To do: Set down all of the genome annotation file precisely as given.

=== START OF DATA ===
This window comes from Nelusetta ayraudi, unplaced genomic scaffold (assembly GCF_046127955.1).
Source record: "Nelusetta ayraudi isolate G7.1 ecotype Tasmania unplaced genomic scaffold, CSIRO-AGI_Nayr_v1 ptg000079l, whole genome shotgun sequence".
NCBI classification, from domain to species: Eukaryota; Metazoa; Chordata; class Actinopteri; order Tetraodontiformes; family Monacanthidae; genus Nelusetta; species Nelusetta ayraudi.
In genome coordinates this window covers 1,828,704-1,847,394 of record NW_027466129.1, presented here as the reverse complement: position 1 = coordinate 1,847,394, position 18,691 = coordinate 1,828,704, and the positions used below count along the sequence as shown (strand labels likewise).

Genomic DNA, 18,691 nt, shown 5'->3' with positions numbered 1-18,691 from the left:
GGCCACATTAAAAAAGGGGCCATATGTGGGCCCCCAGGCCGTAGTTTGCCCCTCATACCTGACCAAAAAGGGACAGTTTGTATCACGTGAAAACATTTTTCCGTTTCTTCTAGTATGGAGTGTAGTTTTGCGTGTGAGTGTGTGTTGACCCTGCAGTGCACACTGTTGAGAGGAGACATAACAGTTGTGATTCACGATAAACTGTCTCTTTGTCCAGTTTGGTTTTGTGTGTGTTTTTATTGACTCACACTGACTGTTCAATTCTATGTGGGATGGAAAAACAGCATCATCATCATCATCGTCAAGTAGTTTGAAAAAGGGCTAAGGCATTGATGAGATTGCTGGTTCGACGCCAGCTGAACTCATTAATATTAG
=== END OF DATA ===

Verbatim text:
This window comes from Nelusetta ayraudi, unplaced genomic scaffold (assembly GCF_046127955.1).
Source record: "Nelusetta ayraudi isolate G7.1 ecotype Tasmania unplaced genomic scaffold, CSIRO-AGI_Nayr_v1 ptg000079l, whole genome shotgun sequence".
NCBI classification, from domain to species: Eukaryota; Metazoa; Chordata; class Actinopteri; order Tetraodontiformes; family Monacanthidae; genus Nelusetta; species Nelusetta ayraudi.
In genome coordinates this window covers 1,828,704-1,847,394 of record NW_027466129.1, presented here as the reverse complement: position 1 = coordinate 1,847,394, position 18,691 = coordinate 1,828,704, and the positions used below count along the sequence as shown (strand labels likewise).

Genomic DNA, 18,691 nt, shown 5'->3' with positions numbered 1-18,691 from the left:
GGCCACATTAAAAAAGGGGCCATATGTGGGCCCCCAGGCCGTAGTTTGCCCCTCATACCTGACCAAAAAGGGACAGTTTGTATCACGTGAAAACATTTTTCCGTTTCTTCTAGTATGGAGTGTAGTTTTGCGTGTGAGTGTGTGTTGACCCTGCAGTGCACACTGTTGAGAGGAGACATAACAGTTGTGATTCACGATAAACTGTCTCTTTGTCCAGTTTGGTTTTGTGTGTGTTTTTATTGACTCACACTGACTGTTCAATTCTATGTGGGATGGAAAAACAGCATCATCATCATCATCGTCAAGTAGTTTGAAAAAGGGCTAAGGCATTGATGAGATTGCTGGTTCGACGCCAGCTGAACTCATTAATATTAG